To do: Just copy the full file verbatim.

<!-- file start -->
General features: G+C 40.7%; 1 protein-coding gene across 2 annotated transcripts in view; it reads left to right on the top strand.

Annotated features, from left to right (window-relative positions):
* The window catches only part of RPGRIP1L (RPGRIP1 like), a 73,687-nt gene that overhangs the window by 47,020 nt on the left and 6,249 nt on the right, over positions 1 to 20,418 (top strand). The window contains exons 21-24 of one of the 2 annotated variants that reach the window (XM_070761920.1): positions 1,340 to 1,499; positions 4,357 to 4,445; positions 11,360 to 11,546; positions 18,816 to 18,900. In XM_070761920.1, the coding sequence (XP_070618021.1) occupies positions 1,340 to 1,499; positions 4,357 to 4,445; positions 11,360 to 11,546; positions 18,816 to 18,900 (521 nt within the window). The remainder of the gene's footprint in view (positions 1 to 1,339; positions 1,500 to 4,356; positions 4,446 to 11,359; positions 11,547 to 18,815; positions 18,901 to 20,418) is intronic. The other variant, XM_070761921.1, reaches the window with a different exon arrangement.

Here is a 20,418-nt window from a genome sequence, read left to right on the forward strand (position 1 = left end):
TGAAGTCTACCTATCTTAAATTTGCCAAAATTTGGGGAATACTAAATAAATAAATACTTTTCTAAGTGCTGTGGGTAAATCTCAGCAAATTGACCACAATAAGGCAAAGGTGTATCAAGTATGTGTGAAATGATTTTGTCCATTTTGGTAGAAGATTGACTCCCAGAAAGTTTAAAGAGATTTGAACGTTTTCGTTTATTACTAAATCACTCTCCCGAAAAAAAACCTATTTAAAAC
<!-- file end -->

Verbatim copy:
General features: G+C 40.7%; 1 protein-coding gene across 2 annotated transcripts in view; it reads left to right on the top strand.

Annotated features, from left to right (window-relative positions):
* The window catches only part of RPGRIP1L (RPGRIP1 like), a 73,687-nt gene that overhangs the window by 47,020 nt on the left and 6,249 nt on the right, over positions 1 to 20,418 (top strand). The window contains exons 21-24 of one of the 2 annotated variants that reach the window (XM_070761920.1): positions 1,340 to 1,499; positions 4,357 to 4,445; positions 11,360 to 11,546; positions 18,816 to 18,900. In XM_070761920.1, the coding sequence (XP_070618021.1) occupies positions 1,340 to 1,499; positions 4,357 to 4,445; positions 11,360 to 11,546; positions 18,816 to 18,900 (521 nt within the window). The remainder of the gene's footprint in view (positions 1 to 1,339; positions 1,500 to 4,356; positions 4,446 to 11,359; positions 11,547 to 18,815; positions 18,901 to 20,418) is intronic. The other variant, XM_070761921.1, reaches the window with a different exon arrangement.

Here is a 20,418-nt window from a genome sequence, read left to right on the forward strand (position 1 = left end):
TGAAGTCTACCTATCTTAAATTTGCCAAAATTTGGGGAATACTAAATAAATAAATACTTTTCTAAGTGCTGTGGGTAAATCTCAGCAAATTGACCACAATAAGGCAAAGGTGTATCAAGTATGTGTGAAATGATTTTGTCCATTTTGGTAGAAGATTGACTCCCAGAAAGTTTAAAGAGATTTGAACGTTTTCGTTTATTACTAAATCACTCTCCCGAAAAAAAACCTATTTAAAAC